I am an advocate of the Advaita school of Vedanta. This is not merely a blind belief, but an adherence that has resulted from my learning and contemplation. I adhere to it and follow it. But in the material world, without Dvaita, Advaita is impossible; and without Advaita, Dvaita is incomplete. Till the time I have my reservations and biases or attachment to my body or a sense of ego, I have to respect and honour Dvaita. I have to recognize my identity as a person belonging to my family, my street, my locality, my town, my country, and so on. Even if we take the example of a sport like cricket, what does it mean to support a team in the Ranji Trophy or in the IPL? All these are ways in which we express our identity. Every individual strives to identify himself or herself in some manner, using a certain marker. But if we want this process of seeking identity not to be at the cost of losing our connection with infiniteness and eternity, then we must have a foot here and a foot there.
This is not a state of dilemma or fluctuation but rather a state of dynamic equilibrium. This is possible in Sanatana Dharma. This is the reason why a center of worship and meditation has around it a prosperous world of activity and dynamism. A wonderful example for this is Mahadeva as well as Mahavishnu. In the form of Dakshinarmurthy, Shiva is static; he sits under a Banyan tree and speaks not a word; he is absolutely silent. But in the form of Nataraja, Shiva is the embodiment of dynamism; dancing the seven tandavas, he pervades all directions and the Banyan tree grows everywhere; touching the ground in one instant and in the air at another, he inspires multiple identities. It’s the same with Vishnu; lying on Adishesha, he is ever in yoga-nidra. Taking on several avataras, he comes into the world as if it were a sport (leela), and rides in a great procession among men. Of their two forms, one is static and the other is dynamic.
We can apply this even to the wave-particle paradox in Quantum Mechanics. This balance is essential for the kshaatra tradition. Kautilya had a vision of this. This concept is found in the Vedas themselves. It is because Chanakya firmly grasped this fundamental principle that he made provisions for all kinds of social and governance aspects in his Arthashastra. As we have mentioned earlier, the Vedas call a kshatriya as ‘gopa.’ Starting from a village headman called ‘gopa,’ for every village, Kautilya has clearly chalked out the roles and responsibilities of a leader, all the way up to the emperor, the king, and the supreme ruler. We also see this in our Dharmashastra literature. All the local customs and traditions must be respected and should not be violated. In the modern context, if people blindly harp on the tune of multiculturalism without paying heed to tradition, then just like the ancient republics, our country too will be destroyed. And this didn’t happen just with the ancient republics in India; ancient Greece met with a similar fate.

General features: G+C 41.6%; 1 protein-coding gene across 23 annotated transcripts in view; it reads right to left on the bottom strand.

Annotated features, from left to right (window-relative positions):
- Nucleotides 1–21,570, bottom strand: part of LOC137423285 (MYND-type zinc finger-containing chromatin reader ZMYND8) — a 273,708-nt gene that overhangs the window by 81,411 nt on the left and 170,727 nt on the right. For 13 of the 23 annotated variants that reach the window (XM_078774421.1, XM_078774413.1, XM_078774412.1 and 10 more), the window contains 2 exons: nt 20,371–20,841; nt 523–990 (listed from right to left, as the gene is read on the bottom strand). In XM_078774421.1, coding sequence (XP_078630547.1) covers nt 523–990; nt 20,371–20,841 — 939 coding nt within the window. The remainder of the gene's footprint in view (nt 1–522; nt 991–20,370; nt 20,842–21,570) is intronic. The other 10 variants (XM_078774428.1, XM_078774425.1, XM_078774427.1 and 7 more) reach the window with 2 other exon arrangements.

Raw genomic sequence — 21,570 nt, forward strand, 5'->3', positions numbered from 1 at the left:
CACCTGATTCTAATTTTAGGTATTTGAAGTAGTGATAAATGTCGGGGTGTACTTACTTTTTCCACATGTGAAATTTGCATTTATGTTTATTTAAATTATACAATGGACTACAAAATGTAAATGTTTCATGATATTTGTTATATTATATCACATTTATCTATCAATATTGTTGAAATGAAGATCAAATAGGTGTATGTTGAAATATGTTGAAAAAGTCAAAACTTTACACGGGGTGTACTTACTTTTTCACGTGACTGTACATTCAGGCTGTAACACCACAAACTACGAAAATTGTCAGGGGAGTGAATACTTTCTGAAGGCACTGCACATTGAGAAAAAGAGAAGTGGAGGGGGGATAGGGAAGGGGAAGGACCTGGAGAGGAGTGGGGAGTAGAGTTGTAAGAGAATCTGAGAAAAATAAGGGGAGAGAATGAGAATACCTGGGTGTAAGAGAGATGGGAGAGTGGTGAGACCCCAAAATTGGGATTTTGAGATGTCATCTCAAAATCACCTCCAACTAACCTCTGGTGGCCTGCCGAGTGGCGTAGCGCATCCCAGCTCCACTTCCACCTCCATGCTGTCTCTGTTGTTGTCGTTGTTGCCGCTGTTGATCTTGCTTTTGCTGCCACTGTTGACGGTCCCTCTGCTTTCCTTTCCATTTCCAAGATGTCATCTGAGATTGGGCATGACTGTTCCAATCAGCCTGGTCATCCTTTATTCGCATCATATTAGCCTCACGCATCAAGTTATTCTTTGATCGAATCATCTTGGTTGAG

* Typically, wherever we travel, our sankalpa mantras as part of our daily worship remain the same. But now, with many Hindus settled in different parts of the world like the US, Europe, or Australia, people have modified the sankalpa mantra as ‘kraunchadvipe,’ ‘shakadvipe,’ etc. There’s nothing wrong with it. At the same time, retaining our own sankalpa mantras are also fine, since in the realm of feeling, we are in our homeland — jambudvipe, bharatavarshe. Like the Kannada poet Kuvempu famously said, “Wherever you may be, however you may be, always be a Kannadiga.”
To be continued.
Translated from the original Kannada by Hari Ravikumar. Translator’s notes in square brackets.